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VMware commits to closing workforce gender gap by 2030

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Key Points
  • "We want to see more diversity in the workplace. We're committed to having 50% of our managers be women," VMware COO Sanjay Poonen told CNBC's Jim Cramer.
  • "We want to hire one woman for every one male that we hire, and really see a more diverse workforce with underrepresented minorities and women," he said in a "Mad Money" interview.
  • The gender parity initiative is one of 30 goals that VMware has committed to achieving by 2030.
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VMware COO commits to gender parity goals by 2030

VMware has committed to achieving gender parity as part of its list of goals to reach this decade, COO Sanjay Poonen told CNBC's Jim Cramer Monday.

The cloud computing and virtualization software company has laid out 30 goals to meet by 2030, and addressing the makeup of the workforce is one of its most important initiatives, he said.

"We want to see more diversity in the workplace. We're committed to having 50% of our managers be women," he said in a "Mad Money" interview.

VMware, a global company that offers services to connect apps to the data from anywhere, employs 31,000, according to FactSet. As of the most recent figures released in January 2020, VMware's workforce is made up of 74% men and almost 26% women. Leadership roles at the company reflect the gender divide with about 24% of those positions going to women and just under 76% going to men.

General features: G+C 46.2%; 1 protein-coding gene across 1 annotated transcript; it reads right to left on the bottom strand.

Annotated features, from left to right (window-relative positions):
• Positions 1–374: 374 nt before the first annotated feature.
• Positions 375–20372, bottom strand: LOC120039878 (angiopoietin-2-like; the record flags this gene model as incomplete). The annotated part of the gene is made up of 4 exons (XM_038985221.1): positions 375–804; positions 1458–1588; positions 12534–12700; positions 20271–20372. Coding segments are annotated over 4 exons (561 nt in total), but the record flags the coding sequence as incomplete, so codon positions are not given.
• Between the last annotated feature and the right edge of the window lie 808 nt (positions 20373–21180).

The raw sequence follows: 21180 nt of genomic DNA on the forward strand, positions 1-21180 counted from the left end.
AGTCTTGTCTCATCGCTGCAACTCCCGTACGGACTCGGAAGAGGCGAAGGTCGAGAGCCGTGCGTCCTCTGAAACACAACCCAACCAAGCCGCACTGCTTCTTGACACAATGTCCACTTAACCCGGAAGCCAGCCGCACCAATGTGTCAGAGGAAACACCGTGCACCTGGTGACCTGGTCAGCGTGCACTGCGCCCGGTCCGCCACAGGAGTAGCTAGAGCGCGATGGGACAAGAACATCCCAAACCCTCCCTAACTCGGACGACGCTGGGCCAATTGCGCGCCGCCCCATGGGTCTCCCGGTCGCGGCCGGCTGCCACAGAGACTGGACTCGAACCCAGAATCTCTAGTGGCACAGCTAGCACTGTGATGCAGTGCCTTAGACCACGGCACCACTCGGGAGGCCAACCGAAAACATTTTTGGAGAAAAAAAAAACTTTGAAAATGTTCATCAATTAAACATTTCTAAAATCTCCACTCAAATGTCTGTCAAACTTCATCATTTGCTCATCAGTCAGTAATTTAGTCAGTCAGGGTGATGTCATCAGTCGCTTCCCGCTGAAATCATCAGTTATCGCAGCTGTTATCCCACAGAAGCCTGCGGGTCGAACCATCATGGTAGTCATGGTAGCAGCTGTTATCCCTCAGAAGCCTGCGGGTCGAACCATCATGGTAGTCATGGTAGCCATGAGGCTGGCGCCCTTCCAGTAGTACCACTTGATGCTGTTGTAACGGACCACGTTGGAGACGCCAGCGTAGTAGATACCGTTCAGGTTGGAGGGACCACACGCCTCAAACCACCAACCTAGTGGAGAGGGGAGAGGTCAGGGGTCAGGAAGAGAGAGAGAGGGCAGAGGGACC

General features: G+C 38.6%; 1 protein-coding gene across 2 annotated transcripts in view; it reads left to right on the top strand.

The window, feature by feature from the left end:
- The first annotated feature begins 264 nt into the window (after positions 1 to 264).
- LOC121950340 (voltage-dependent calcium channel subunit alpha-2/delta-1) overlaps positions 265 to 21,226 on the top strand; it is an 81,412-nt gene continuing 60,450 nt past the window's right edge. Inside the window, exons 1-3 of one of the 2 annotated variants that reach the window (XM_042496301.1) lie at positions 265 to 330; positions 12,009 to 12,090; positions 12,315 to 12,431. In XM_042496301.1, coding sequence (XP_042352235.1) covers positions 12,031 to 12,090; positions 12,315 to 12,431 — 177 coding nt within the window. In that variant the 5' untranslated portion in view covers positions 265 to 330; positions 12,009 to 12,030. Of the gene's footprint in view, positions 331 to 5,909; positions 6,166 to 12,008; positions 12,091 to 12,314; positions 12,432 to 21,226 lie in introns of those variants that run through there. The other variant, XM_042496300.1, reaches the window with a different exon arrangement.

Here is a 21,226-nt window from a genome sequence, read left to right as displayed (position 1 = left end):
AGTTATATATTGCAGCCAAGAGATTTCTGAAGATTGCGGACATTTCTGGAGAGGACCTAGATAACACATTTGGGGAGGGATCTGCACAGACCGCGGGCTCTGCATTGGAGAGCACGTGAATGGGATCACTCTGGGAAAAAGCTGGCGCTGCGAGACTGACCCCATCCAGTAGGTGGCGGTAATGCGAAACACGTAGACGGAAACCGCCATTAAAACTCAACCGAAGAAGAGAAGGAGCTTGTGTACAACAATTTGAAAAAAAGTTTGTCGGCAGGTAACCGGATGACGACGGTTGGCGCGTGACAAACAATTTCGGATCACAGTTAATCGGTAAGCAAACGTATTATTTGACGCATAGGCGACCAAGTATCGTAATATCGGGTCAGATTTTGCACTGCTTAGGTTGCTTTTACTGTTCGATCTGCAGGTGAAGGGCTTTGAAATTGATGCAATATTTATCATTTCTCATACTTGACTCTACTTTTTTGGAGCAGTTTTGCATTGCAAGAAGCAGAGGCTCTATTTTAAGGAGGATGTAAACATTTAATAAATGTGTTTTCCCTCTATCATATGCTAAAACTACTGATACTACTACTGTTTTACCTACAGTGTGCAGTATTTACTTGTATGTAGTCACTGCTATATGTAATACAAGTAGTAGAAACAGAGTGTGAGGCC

The racial breakdown of VMware's U.S. workforce is even starker, with just 3% of roles being filled by African Americans, 5.8% going to Hispanic or Latino workers and 31% going to Asians, data show. Among leadership ranks, the numbers are 1.5%, 3.8% and 26%, respectively.

Workforce diversity emerged, again, as a hot topic in 2020 in the wake of protests surrounding the widely publicized killings of Black Americans like George Floyd and Breonna Taylor, among others, that shook the nation amid a global pandemic.

"We want to hire one woman for every one male that we hire, and really see a more diverse workforce with underrepresented minorities and women," Poonen said.

VMware shares slid 1.1% to $138.68 on Monday, the first trading day of the new year. Shares declined 7.6% in 2020, closing the year out at $140.26.

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